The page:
Christopher Lee Murray
(7:40.26.07.2014)

Visit our page on Facebook: Paint Jamaica

Keep up-to-date with our progress and what’s happening on our YouTube Channel.

Find the crowd funding here:

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July 27, 2014 · 10:29 am

Using Creole, and Other Regional Dialects in Writing

Originally posted on Spider's Web:

Repeating Islands reported that Trinidadian writer and journalist Lisa Allen-Agostini recently wrote (in Allyson Latta’s blog Memoir, Writing, & More) about her experiences using Creole in her writing.

One quote which I came away with:-

The author proceeds to give sound advice to writers who want to use Creole, stressing that “As with any new language, learning to use dialect effectively takes practice.” She adds, “Reflect on your reasons for incorporating it — anthropological authenticity, characterization, and/or art—and ensure that any dialect enhances, rather than gets in the way of, an effortless and meaningful experience for your readers.”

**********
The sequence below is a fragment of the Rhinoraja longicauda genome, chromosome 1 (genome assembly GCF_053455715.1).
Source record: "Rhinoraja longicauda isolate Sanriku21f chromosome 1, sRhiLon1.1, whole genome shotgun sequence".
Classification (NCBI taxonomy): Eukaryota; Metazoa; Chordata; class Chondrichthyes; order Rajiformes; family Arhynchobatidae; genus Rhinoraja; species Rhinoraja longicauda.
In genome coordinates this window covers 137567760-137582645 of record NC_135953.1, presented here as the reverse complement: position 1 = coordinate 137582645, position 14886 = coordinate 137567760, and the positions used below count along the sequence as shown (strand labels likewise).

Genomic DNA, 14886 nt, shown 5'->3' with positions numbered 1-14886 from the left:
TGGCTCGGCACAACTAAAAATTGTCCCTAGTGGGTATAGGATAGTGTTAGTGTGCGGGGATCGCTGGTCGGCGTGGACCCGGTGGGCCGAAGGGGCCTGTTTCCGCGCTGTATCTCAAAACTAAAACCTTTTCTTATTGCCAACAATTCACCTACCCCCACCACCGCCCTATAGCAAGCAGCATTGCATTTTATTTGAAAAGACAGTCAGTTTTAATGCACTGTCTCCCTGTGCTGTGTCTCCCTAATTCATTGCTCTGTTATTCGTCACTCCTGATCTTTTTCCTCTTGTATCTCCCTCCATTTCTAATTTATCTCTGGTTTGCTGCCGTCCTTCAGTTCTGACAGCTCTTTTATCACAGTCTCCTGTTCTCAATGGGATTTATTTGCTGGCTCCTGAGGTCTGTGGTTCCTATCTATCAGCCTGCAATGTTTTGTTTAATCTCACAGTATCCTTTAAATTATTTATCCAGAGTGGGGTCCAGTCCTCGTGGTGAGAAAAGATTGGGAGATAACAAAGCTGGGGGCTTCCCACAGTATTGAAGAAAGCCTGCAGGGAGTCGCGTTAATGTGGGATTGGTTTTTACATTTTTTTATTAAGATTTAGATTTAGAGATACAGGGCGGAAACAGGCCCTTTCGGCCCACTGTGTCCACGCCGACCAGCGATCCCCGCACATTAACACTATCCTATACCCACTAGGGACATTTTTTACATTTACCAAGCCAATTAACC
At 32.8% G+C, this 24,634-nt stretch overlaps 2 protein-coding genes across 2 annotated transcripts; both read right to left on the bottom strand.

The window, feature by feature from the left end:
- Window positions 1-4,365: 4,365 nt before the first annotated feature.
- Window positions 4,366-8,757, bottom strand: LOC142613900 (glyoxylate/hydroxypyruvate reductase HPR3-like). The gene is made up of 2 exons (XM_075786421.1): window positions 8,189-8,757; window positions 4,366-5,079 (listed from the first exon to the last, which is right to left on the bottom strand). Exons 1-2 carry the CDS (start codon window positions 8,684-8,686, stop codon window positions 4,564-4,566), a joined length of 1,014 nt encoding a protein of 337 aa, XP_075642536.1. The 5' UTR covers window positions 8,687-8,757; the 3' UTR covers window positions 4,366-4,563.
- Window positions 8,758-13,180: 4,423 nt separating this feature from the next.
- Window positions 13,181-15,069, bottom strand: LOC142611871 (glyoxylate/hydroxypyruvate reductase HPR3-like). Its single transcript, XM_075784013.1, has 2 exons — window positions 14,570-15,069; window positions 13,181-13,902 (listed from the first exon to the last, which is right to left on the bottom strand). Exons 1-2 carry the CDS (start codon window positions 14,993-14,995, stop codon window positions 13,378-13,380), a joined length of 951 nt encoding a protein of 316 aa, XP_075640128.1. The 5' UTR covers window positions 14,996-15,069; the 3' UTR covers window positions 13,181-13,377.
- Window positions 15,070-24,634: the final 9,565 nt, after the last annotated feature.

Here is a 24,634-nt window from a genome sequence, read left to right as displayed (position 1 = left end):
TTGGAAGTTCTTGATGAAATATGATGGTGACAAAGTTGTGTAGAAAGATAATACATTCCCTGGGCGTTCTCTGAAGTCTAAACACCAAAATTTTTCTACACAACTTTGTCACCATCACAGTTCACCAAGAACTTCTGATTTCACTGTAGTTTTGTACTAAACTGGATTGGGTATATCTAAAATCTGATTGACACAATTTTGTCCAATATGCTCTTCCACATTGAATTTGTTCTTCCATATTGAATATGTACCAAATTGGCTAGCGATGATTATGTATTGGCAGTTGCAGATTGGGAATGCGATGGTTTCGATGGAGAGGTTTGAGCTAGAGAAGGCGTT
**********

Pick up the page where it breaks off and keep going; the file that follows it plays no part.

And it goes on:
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Jamaican Vegan Pattie

voicetonemood:

Looking forward to this…

Originally posted on Being Vegan Eats:

Growing up in NYC this famous flaky Jamaican turnover was a staple at any pizzeria in the neighborhood.
The last one we had was actually in Jamaica on our honeymoon many years ago…until now. We are proud to introduce our very own vegan version of this Caribbean treat! We are sure you will love them as much as we love them. Michael likes his with hot sauce or with a little squirt of ketchup, but they are great just the way they are!

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Ingredients:

Dough:

2 cups all-purpose flour

1 cup of vegan butter, we used Earth Balance sticks

1/2 tsp. salt

1 1/2 tsp. turmeric

a 1/4 cup of water- possibly a little less than the whole 1/4

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Filling:

2 Tbsp. olive oil

1 1/2 cups texturized vegetable protein (TVP)

1 cup vegetable stock

1/2 a white onion

2-3 cloves of garlic

2 Tbsp. scallions

1/8 tsp. liquid smoke

1…